Light bulbs- A Quick Guide

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Light bulbs- A Quick Guide

When Thomas Edison perfected the first commercially viable electric Light bulbs in 1879, he probably had no idea that a couple of hundred years later, there would be so many variations on his idea. However, there have been many leaps and bounds in electric lighting since then, and there are hundreds of different types of Light bulbs on the market today. Here is a brief outline of the most common types.

Incandescent

Incandescent bulbs are the closest to Edison’s original design, and they are the classic Light bulb that we all know. This bulb uses a tiny filament of the metal tungsten, super-heated until it glows, to create a soft, yellowish light. These Light bulb are the cheapest to purchase and offer between 700 and 1000 hours of light. They are not very energy efficient however, and in most cases, there are other options that are a better choice.

Fluorescent

Fluorescent lightbulbs have been around for a long time too, and most people are probably familiar with their bright, ever so slightly greenish light, and the annoying flicker they make when they are not working properly! They provide what is known as daylight equivalent light, and they are cheap to purchase and run, which makes them a great choice for lighting large areas like offices and basements. 

Halogen

Halogen bulbs offer the closest to natural white light, and they can be incredibly bright. Which is why they are often used in floodlights, work lights and film studio lighting! They burn incredibly hot, and are not cheap to purchase, but offer better energy efficiency than incandescent Light bulbs.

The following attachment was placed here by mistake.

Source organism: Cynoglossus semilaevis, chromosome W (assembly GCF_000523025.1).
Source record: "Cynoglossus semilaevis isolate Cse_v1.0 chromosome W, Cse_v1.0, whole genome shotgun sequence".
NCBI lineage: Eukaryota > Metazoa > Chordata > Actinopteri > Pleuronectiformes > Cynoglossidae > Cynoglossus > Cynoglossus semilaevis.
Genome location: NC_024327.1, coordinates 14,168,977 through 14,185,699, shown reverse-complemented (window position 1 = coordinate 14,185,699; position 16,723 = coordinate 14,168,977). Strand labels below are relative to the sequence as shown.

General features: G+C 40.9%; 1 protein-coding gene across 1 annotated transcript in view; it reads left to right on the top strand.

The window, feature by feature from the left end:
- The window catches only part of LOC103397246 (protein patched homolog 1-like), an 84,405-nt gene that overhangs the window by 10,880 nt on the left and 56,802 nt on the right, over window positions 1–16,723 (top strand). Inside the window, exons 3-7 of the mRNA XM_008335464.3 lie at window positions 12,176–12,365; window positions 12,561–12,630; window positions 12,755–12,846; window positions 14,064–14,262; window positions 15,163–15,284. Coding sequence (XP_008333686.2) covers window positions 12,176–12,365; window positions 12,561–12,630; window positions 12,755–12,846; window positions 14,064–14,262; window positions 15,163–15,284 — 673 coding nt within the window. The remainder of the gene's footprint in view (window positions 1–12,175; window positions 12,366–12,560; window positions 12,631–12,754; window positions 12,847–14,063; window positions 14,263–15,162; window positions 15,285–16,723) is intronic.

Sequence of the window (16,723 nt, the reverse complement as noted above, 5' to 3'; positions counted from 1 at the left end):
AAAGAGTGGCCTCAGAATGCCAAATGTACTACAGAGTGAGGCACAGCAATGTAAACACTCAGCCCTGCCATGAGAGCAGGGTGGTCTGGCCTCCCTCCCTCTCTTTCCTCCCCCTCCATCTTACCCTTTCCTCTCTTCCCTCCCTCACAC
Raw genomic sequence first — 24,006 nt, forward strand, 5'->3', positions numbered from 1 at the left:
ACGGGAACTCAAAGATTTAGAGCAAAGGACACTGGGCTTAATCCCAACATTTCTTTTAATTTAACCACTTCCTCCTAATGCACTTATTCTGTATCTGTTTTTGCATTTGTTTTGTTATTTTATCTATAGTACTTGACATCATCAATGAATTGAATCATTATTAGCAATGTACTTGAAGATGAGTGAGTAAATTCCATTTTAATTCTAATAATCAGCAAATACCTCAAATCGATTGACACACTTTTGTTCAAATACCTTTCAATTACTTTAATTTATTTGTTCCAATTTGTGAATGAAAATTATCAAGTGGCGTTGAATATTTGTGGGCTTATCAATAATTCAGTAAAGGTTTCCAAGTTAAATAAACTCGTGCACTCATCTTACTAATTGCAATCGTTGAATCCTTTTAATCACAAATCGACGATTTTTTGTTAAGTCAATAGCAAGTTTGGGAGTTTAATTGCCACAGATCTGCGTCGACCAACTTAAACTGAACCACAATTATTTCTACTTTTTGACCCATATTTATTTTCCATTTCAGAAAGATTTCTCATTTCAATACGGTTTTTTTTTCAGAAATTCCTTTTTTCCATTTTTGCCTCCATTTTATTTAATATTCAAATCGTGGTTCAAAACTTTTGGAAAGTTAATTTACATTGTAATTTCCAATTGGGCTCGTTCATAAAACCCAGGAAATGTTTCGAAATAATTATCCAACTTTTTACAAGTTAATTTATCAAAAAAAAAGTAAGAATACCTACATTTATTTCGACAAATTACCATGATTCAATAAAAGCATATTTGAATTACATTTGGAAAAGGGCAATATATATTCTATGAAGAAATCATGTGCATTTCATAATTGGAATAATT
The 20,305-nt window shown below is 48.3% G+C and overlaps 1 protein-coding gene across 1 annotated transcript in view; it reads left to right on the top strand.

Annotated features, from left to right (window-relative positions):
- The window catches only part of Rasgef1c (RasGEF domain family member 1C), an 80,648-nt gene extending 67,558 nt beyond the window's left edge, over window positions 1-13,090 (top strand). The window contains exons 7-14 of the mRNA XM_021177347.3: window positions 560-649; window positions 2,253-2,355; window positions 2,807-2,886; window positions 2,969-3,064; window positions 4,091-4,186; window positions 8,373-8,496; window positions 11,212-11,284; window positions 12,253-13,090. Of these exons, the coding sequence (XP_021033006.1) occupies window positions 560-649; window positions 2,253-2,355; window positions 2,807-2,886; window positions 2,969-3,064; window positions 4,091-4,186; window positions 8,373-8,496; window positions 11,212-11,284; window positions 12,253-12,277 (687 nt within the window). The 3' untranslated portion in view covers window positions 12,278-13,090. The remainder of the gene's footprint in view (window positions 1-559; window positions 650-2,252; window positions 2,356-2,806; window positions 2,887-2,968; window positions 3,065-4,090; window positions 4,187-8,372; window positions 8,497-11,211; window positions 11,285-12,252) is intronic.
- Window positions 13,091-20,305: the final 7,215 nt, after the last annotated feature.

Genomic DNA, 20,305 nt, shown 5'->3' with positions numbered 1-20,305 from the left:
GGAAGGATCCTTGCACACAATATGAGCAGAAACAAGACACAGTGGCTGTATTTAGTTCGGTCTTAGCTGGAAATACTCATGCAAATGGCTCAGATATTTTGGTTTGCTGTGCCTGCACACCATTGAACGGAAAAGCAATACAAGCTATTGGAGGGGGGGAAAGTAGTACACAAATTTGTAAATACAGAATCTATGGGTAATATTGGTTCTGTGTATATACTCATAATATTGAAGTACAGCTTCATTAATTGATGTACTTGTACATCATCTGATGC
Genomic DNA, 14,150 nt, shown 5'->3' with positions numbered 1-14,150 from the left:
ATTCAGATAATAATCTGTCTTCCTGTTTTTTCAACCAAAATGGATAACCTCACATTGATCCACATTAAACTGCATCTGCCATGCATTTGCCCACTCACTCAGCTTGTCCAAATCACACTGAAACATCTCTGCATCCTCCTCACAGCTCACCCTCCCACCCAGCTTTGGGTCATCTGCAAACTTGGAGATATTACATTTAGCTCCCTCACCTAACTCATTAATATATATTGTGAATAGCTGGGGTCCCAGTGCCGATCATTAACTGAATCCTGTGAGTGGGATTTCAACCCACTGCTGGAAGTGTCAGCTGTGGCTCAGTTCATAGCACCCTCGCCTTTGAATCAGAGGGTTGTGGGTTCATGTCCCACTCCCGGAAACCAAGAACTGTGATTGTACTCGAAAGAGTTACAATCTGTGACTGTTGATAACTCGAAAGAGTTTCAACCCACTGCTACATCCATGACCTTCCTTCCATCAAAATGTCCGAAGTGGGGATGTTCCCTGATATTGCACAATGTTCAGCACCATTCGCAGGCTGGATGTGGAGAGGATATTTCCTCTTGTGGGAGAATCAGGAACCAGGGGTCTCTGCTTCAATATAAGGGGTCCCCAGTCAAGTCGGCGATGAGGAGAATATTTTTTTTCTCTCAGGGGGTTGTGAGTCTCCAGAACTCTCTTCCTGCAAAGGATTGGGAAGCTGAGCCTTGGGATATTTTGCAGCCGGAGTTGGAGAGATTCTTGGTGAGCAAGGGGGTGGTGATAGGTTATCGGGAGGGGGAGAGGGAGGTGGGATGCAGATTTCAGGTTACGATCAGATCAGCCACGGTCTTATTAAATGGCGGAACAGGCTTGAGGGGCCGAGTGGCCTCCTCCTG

CFL’s

CFL’s, or Compact Fluorescent bulbs, are one of the newer types of Light bulbs, and are known for their energy efficiency. They last up to ten times longer than incandescent and can cut lighting power bills down greatly. These bulbs are available in a variety of strengths, colours and other options, and are great for residential or commercial applications where energy efficiency is important. They do, however, contain trace amounts of mercury, which means they need to be treated with care. They also need to be recycled carefully when they do eventually burn out.

LED

LED lightbulbs are the new kids on the block, and they have come a long way over the past few years. These bulbs use a technology called “light emitting diodes” to create lighting that is extremely energy efficient with less heat build-up and much longer overall lamp life – up to 10 times longer than fluorescents and far longer than incandescents. LED light bulbs are initially more expensive, yet the cost is recovered over time by lowering your electrical and air conditioning costs.

Stop battling with ancient incandescents in your home. Next time you need to switch, upgrade to more efficient LED or CFL lighting tech. Brighten up your home and the earth’s future with the help of Power Integration today.

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